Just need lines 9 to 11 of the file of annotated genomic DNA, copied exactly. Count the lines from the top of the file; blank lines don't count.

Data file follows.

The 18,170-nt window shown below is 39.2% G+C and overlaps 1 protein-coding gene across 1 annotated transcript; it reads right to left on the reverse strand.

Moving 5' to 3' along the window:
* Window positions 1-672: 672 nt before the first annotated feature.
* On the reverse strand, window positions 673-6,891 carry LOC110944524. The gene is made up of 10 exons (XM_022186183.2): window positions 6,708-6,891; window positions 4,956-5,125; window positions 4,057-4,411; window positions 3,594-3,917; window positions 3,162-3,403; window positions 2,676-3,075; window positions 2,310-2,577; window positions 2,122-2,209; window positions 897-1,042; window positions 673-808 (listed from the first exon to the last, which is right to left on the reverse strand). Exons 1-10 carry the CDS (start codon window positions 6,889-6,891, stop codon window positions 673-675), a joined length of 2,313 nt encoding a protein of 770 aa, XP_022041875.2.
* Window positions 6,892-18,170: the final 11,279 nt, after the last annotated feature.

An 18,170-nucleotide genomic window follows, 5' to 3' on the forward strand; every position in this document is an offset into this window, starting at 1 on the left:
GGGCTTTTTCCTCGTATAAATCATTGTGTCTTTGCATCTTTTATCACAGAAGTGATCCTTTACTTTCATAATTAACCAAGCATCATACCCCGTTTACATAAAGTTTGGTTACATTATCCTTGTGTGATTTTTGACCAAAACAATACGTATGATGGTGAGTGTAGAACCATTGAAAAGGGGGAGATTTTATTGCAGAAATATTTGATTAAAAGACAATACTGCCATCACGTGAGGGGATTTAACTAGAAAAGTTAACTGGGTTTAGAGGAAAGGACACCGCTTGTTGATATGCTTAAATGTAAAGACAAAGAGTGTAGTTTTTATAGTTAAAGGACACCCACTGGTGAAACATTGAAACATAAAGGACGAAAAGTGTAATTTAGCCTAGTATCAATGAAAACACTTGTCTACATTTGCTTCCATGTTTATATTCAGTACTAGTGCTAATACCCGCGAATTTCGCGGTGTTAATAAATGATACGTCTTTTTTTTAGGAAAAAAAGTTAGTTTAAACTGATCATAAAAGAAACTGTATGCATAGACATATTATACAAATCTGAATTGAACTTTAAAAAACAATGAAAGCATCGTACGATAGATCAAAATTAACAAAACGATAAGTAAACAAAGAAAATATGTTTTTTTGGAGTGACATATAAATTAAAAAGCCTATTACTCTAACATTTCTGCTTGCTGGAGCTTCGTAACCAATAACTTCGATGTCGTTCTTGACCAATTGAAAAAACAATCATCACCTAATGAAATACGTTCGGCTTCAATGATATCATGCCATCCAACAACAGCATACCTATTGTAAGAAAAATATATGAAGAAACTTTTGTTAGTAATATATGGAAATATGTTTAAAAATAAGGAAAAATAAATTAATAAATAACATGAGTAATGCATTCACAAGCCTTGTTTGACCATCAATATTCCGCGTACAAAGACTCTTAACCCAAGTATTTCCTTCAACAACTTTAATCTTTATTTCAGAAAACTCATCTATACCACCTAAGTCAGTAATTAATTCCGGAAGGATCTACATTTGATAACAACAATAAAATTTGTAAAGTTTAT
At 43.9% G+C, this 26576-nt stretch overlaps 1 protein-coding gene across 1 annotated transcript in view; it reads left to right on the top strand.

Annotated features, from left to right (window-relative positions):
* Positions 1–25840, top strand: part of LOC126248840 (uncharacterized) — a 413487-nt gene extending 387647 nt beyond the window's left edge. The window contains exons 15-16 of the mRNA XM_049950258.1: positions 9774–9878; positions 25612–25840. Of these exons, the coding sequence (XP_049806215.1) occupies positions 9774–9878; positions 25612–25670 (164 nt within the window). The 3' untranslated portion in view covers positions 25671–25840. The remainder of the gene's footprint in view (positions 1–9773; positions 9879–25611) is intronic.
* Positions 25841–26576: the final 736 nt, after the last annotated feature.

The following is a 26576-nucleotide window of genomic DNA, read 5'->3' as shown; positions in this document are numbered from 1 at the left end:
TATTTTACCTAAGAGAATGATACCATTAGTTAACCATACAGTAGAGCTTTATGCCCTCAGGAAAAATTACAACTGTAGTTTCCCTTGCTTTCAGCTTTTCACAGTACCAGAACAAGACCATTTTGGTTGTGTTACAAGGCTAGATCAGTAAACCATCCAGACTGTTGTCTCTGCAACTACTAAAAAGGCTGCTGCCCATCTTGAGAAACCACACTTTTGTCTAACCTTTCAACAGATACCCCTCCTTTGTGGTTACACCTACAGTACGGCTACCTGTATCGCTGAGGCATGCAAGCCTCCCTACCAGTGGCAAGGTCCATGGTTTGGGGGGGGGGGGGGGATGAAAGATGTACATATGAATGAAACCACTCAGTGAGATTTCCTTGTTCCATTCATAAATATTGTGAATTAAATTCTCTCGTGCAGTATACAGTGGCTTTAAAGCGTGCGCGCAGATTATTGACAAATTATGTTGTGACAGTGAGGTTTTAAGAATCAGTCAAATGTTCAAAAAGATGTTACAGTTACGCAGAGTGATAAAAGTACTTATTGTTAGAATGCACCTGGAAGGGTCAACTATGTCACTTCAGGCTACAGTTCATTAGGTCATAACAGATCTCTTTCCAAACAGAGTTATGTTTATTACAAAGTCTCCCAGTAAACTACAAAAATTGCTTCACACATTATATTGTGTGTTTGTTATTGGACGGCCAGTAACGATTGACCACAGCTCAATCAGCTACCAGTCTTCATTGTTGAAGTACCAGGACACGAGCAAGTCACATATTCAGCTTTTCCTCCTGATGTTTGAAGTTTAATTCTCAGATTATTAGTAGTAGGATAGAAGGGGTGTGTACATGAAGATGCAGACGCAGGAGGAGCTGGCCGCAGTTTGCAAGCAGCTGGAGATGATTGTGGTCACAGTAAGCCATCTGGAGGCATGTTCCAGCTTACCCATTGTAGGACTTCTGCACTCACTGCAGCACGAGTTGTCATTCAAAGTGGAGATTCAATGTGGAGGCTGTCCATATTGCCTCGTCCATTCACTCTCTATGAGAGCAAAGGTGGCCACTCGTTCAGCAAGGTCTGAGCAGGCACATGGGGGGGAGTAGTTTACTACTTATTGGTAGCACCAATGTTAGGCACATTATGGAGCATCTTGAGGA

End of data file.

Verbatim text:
Annotated features, from left to right (window-relative positions):
* Positions 1–25840, top strand: part of LOC126248840 (uncharacterized) — a 413487-nt gene extending 387647 nt beyond the window's left edge. The window contains exons 15-16 of the mRNA XM_049950258.1: positions 9774–9878; positions 25612–25840. Of these exons, the coding sequence (XP_049806215.1) occupies positions 9774–9878; positions 25612–25670 (164 nt within the window). The 3' untranslated portion in view covers positions 25671–25840. The remainder of the gene's footprint in view (positions 1–9773; positions 9879–25611) is intronic.
* Positions 25841–26576: the final 736 nt, after the last annotated feature.